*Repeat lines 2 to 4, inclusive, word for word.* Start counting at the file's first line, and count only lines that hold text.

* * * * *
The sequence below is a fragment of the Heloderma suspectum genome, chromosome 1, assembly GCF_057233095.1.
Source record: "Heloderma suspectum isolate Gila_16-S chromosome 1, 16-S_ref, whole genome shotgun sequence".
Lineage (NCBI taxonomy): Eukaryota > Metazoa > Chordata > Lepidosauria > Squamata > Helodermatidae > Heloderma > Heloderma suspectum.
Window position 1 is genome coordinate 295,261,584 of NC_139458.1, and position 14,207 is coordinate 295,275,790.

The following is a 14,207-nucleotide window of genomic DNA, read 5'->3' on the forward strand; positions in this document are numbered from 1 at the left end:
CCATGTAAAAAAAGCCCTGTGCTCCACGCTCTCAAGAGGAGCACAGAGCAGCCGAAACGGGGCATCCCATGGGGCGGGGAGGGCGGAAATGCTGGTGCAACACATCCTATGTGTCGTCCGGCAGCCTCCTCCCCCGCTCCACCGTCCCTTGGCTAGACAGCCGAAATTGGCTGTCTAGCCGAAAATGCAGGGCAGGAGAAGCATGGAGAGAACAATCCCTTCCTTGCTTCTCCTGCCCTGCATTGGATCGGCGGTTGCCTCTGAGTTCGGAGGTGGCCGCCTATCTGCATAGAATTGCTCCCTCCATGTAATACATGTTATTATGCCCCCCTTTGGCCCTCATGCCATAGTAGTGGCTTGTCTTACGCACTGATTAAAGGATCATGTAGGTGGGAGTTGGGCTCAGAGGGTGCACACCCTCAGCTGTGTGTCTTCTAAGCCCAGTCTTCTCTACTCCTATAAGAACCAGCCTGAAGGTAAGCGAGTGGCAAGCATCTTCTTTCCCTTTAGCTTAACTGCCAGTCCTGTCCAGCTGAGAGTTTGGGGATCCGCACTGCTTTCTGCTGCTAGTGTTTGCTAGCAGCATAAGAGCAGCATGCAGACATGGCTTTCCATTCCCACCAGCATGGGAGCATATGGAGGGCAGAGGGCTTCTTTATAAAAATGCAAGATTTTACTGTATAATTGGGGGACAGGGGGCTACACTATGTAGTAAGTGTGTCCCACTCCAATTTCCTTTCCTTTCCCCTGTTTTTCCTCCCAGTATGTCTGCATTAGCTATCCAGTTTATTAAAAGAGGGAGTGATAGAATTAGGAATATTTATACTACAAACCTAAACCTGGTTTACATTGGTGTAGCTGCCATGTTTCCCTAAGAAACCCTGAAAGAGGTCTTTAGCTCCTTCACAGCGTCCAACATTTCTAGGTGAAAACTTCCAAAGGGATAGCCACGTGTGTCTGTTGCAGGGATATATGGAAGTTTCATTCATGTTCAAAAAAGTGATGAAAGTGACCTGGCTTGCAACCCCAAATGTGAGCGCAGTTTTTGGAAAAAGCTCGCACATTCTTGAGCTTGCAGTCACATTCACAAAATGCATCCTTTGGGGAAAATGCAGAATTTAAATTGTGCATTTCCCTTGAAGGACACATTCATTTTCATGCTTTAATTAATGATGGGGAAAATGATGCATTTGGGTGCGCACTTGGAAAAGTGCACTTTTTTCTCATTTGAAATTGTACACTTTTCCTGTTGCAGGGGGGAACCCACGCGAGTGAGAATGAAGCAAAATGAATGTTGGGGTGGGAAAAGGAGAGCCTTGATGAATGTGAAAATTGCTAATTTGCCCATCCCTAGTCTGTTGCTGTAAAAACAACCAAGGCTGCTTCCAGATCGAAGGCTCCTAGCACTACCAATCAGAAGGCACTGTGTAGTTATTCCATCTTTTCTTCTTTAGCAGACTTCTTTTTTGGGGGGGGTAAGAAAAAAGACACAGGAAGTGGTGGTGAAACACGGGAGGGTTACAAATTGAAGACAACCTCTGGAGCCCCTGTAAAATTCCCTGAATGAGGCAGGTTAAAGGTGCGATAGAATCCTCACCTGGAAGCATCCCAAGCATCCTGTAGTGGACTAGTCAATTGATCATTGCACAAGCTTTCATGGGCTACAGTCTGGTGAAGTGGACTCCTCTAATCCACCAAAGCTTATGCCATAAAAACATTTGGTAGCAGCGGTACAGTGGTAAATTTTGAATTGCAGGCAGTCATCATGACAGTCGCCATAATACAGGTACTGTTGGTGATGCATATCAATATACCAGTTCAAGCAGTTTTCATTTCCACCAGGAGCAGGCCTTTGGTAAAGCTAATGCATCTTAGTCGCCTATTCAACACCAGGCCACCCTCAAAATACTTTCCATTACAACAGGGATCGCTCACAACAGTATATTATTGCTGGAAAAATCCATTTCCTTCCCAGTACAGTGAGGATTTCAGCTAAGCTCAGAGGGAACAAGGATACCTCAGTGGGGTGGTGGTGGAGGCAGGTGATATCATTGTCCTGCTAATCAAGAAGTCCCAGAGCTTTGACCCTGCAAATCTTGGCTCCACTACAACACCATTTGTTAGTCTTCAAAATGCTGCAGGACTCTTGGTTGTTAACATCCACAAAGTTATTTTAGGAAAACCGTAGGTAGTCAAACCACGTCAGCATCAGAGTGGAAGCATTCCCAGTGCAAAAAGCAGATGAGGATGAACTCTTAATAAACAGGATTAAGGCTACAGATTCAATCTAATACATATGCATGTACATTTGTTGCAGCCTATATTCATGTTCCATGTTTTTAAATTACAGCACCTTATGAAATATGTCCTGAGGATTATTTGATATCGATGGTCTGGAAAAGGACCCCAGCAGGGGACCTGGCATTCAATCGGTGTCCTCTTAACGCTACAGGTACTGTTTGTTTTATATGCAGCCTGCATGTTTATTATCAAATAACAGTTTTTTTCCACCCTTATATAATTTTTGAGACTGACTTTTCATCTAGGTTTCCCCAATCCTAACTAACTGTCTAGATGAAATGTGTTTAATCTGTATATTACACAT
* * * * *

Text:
Source record: "Heloderma suspectum isolate Gila_16-S chromosome 1, 16-S_ref, whole genome shotgun sequence".
Lineage (NCBI taxonomy): Eukaryota > Metazoa > Chordata > Lepidosauria > Squamata > Helodermatidae > Heloderma > Heloderma suspectum.
Window position 1 is genome coordinate 295,261,584 of NC_139458.1, and position 14,207 is coordinate 295,275,790.